|Nova NASA 4 F-1 - |
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Earliest Nova design, using only 4 F-1's, capability less than later Saturn designs.
LEO Payload: 68,000 kg. to: 160 km Orbit. at: 0.0 degrees. Payload: 24,000 kg. to a: translunar trajectory. Liftoff Thrust: 3,437,700 kgf. Total Mass: 3,084,600 kg. Core Diameter: 15.5 m. Total Length: 78.0 m.
NASA signed a definitive contract with Rocketdyne Division, NAA, for $102 million covering the design and development of a single-chamber, liquid-propellant rocket engine in the 1- to l.5-million-pound-thrust class (the F-1, to be used in the Nova superbooster concept). NASA had announced the selection of Rocketdyne on December 12.
After consultation and discussion with DOD, NASA formulated a national space vehicle program. The central idea of the program was that a single launch vehicle should be developed for use in each series of future space missions. The launch vehicle would thus achieve a high degree of reliability, while the guidance and payload could be varied according to purpose of the mission. Four general-purpose launch vehicles were described: Vega, Centaur, Saturn, and Nova. The Nova booster stage would be powered by a cluster of four F-1 engines, the second stage by a single F-1, and the third stage would be the size of an intercontinental ballistic missile but would use liquid hydrogen as a fuel. This launch vehicle would be the first in a series that could transport a man to the lunar surface and return him safely to earth in a direct ascent mission. Four additional stages would be required in such a mission.
NASA issues plan for development in next decade of Vega (later cancelled as too similar to Agena), Centaur, Saturn, and Nova launch vehicles. Juno V renamed Saturn I.
The national booster program, Dyna-Soar, and Project Mercury were discussed by the Research Steering Committee. Members also presented reviews of Center programs related to manned space flight. Maxime A. Faget of STG endorsed lunar exploration as the present goal of the Committee although recognizing the end objective as manned interplanetary travel. George M. Low of NASA Headquarters recommended that the Committee:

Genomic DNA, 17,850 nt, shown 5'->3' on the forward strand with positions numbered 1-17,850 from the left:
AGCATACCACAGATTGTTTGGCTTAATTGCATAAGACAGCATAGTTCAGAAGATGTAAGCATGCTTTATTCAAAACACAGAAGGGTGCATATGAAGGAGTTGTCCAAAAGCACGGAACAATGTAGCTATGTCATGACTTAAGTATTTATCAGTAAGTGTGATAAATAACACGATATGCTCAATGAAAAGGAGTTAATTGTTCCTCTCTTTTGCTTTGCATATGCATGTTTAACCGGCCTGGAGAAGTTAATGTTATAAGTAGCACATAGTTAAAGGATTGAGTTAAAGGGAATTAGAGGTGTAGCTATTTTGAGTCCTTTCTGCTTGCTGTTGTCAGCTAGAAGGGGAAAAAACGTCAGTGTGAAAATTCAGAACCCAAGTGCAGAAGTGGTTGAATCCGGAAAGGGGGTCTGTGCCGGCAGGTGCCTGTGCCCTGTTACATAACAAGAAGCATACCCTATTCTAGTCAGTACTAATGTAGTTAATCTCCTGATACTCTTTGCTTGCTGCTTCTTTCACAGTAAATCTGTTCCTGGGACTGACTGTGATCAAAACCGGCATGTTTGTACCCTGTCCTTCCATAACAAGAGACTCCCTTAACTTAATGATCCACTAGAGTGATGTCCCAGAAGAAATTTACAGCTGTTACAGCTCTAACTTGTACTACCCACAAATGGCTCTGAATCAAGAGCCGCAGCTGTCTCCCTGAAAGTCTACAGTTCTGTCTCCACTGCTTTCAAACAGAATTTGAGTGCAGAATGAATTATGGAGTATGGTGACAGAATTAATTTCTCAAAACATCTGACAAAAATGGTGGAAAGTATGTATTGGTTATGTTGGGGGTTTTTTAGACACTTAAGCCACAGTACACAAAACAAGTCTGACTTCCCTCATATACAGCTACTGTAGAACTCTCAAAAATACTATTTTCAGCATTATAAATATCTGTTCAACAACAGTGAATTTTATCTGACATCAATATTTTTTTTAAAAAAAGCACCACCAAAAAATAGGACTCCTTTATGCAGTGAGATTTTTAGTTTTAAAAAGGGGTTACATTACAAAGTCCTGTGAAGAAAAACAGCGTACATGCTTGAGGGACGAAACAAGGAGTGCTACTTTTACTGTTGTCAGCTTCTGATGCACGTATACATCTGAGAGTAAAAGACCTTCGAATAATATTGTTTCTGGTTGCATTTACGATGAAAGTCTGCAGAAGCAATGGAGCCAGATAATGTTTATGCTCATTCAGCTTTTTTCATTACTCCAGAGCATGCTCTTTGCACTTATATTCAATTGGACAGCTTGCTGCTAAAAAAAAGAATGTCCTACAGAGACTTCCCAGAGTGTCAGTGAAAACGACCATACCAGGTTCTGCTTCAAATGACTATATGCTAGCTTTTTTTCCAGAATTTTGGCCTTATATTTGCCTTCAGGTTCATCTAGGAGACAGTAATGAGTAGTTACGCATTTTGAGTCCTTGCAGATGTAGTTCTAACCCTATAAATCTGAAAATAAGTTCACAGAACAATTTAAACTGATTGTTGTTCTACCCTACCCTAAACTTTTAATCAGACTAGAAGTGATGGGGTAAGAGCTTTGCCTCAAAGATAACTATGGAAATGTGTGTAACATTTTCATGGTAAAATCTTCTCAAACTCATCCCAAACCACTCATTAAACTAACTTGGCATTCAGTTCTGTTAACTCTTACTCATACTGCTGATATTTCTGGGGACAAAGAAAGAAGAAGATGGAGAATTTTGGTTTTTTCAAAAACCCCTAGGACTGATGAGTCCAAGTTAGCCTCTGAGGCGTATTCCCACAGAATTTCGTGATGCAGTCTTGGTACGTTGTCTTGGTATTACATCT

|Nova Concepts - NASA|
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Committee formed to recommend post-Mercury space program. After four meetings, and studying earth-orbit assembly using Saturn II or direct ascent using Nova, tended to back development of Nova.
The House Committee on Science and Astronautics declared: "A high priority program should be undertaken to place a manned expedition on the moon in this decade. A firm plan with this goal in view should be drawn up and submitted to the Congress by NASA. Such a plan, however, should be completely integrated with other goals, to minimize total costs. The modular concept deserves close study. Particular attention should be paid immediately to long lead-time phases of such a program." The Committee also recommended that development of the F-1 engine be expedited in expectation of the Nova launch vehicle, that there be more research on nuclear engines and less conventional engines before freezing the Nova concept, and that the Orion project be turned over to NASA. It was the view of the Committee that "NASA's 10-year program is a good program, as far as it goes, but it does not go far enough. Furthermore the space program is not being pushed with sufficient energy."
At the first meeting of the Manned Lunar Landing Task Group, Associate Administrator Robert C. Seamans, Jr., Director of the Office of Space Flight Programs Abe Silverstein, and Director of the Office of Advanced Research Programs Ira H. Abbott outlined the purpose of the Group to the members. After a discussion of the instructions, the Group considered first the objectives of the total NASA program:
|Nova NASA 4 F-1 - Nova NASA 4 F-1 / Nerva|
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The Manned Lunar Landing Task Group (Low Committee) transmitted its final report to NASA Associate Administrator Robert C. Seamans, Jr. The Group found that the manned lunar landing mission could be accomplished during the decade, using either the earth orbit rendezvous or direct ascent technique. Multiple launchings of Saturn C-2 launch vehicles would be necessary in the earth orbital mode, while the direct ascent technique would require the development of a Nova-class vehicle. Information to be obtained through supporting unmanned lunar exploration programs, such as Ranger and Surveyor, was felt to be essential in carrying out the manned lunar mission. Total funding for the program was estimated at just under $7 billion through Fiscal Year 1968.